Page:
We often take certain aspects of our health for granted, including our vision, when it’s one of the most important things in your life. Just like our other four basic senses (hearing, smell, taste and touch), our sight is equally crucial. The human senses are what connect us to the environment and society around us. Eyesight is critical because as much as 80% of what we perceive comes from our vision, and when our other senses stop working, such as hearing, it is our vision that best protects us from danger.
World Sight Day, which was first initiated back in 2000, is observed each year on the second Thursday in the month of October and is meant to raise awareness on the importance of eye care as well as draw attention to blindness and vision impairment. Globally, there are as many as 239 million individuals suffering with some form of visual impairment – with 246 million of those individuals having poor vision, and 39 million being blind.
There are many different causes of blindness, though the primary causes are often age-related eye diseases, such as cataracts, glaucoma, and macular degeneration.
Cataracts are the leading cause of vision loss in North America. They are classified as a clouding of the eye’s lens and can develop at any age – and can even be present at birth. In early stages, the symptoms of cataracts (such as blurred vision) can often be improved with eyeglasses. If your cataracts are in a more advanced stage, then you would require surgery to have them removed. Cataract surgery involves removing the clouded lens and replacing it with a clear, artificial lens. This is a relatively quick procedure that takes only 10 minutes (approximately) and is done on an outpatient basis, meaning you aren’t required to be hospitalized following the surgery.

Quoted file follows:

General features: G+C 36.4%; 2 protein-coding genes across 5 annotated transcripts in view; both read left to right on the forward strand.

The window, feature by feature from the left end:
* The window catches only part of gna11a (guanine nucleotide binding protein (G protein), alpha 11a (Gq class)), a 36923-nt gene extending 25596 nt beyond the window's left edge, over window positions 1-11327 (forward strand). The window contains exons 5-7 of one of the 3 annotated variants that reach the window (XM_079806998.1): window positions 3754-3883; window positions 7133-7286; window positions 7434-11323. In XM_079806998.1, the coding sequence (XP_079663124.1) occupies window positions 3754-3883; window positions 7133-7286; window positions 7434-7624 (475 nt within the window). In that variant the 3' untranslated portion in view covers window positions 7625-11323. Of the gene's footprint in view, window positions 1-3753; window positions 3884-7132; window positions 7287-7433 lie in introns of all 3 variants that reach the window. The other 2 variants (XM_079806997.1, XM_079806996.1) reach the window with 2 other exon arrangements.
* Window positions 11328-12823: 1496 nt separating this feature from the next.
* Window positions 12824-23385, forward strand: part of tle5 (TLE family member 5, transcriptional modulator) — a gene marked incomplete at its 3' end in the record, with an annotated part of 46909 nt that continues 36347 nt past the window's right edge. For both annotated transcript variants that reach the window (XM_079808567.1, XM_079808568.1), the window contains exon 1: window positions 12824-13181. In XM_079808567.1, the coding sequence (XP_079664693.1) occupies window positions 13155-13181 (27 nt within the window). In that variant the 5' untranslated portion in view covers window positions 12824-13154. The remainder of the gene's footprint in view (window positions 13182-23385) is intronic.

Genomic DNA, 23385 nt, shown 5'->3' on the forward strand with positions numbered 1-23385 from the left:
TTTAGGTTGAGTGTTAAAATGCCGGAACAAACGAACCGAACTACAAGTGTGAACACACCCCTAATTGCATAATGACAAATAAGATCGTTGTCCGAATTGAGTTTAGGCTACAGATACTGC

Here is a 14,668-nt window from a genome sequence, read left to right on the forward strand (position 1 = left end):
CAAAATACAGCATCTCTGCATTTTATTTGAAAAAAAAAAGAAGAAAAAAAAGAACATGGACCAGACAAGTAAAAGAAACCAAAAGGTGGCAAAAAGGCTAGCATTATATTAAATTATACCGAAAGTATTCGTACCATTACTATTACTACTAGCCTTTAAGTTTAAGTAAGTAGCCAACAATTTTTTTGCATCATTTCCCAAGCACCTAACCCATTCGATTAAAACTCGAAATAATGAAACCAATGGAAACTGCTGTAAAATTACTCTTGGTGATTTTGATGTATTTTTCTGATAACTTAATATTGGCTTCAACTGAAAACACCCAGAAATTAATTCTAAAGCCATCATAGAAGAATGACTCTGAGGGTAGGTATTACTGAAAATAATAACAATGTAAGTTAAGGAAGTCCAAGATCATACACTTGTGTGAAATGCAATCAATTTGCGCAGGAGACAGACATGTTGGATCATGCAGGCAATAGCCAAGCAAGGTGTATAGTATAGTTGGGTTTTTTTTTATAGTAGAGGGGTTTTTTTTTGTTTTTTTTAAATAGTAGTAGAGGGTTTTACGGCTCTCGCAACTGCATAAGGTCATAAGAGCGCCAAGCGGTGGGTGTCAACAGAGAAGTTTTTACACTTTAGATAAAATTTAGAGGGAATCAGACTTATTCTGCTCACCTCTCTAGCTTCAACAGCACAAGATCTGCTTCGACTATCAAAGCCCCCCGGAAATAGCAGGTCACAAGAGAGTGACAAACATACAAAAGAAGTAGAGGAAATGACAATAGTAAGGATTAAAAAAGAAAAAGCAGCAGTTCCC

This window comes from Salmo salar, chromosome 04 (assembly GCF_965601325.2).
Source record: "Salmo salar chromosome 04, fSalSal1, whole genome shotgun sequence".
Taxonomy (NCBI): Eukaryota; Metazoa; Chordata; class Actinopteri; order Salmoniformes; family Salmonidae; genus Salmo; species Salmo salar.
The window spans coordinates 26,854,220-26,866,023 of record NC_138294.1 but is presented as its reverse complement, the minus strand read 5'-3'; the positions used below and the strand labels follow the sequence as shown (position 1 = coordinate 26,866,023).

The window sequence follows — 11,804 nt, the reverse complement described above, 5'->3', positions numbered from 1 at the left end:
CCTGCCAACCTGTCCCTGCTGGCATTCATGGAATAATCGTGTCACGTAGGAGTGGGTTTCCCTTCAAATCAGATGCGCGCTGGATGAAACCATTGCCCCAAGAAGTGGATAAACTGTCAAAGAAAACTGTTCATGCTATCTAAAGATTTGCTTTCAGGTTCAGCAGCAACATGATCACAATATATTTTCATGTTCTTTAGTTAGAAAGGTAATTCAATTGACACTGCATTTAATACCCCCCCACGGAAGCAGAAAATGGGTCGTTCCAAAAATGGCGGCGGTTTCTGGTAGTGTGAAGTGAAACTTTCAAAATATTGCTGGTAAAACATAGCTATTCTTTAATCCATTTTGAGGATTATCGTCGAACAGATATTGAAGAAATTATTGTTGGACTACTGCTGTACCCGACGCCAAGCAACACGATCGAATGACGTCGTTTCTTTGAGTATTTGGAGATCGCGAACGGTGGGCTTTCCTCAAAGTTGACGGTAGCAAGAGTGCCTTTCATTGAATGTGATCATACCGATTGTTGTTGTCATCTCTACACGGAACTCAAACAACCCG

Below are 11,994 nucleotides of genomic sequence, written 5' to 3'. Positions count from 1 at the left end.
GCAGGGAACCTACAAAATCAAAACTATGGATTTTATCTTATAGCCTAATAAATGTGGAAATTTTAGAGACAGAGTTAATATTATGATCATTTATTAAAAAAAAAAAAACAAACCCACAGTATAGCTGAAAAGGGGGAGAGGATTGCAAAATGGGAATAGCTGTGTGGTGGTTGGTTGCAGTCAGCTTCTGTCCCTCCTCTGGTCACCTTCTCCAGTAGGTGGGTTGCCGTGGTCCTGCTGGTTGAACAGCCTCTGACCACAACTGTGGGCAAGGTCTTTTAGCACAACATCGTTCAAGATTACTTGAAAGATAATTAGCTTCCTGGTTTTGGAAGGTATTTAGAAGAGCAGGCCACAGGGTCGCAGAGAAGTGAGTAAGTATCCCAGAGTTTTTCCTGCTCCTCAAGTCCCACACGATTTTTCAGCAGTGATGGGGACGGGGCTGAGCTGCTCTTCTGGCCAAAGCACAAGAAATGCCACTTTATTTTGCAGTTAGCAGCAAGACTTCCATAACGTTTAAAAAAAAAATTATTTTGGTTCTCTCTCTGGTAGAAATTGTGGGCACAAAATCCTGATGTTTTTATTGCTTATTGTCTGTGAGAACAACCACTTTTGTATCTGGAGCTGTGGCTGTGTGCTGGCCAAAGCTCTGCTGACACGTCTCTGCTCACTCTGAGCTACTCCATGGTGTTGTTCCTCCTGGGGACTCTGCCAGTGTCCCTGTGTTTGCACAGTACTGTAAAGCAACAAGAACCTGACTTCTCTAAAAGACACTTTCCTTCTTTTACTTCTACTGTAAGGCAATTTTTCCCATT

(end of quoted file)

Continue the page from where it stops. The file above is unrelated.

Glaucoma, which occurs when the pressure inside the eye rises, can cause damage to the optic nerve and result in vision loss. There are two types of glaucoma that one can develop. Depending on the type of glaucoma that you’ve been diagnosed with, symptoms will either not be noticeable or be very noticeable (including eye pain and sudden visual disturbances.) If treated early enough, you can prevent major vision loss. If left untreated, the vision loss associated with glaucoma is irreversible. Treatment for glaucoma can include everything from eye drops to medication, and even laser surgery (or a combination.)
Age-related macular degeneration, also known as AMD, can result in blurred vision or blindness affecting the center of the visual field, and is the leading cause of vision loss in adults over the age of 50. Early symptoms and warning signs include the inability to see objects clearly, distorted vision, loss of color vision, or the appearance of a dark spot in the centre of your vision. If you notice any of these symptoms then you should book an appointment with your optometrist as soon as possible. While there is no cure for macular degeneration, researchers have discovered that including more eye-friendly nutrients in your diet (such as vitamin’s C, E and zinc) can reduce the risk of macular degeneration and other eye diseases.
For more information on World Sight Day, visit IAPB.org.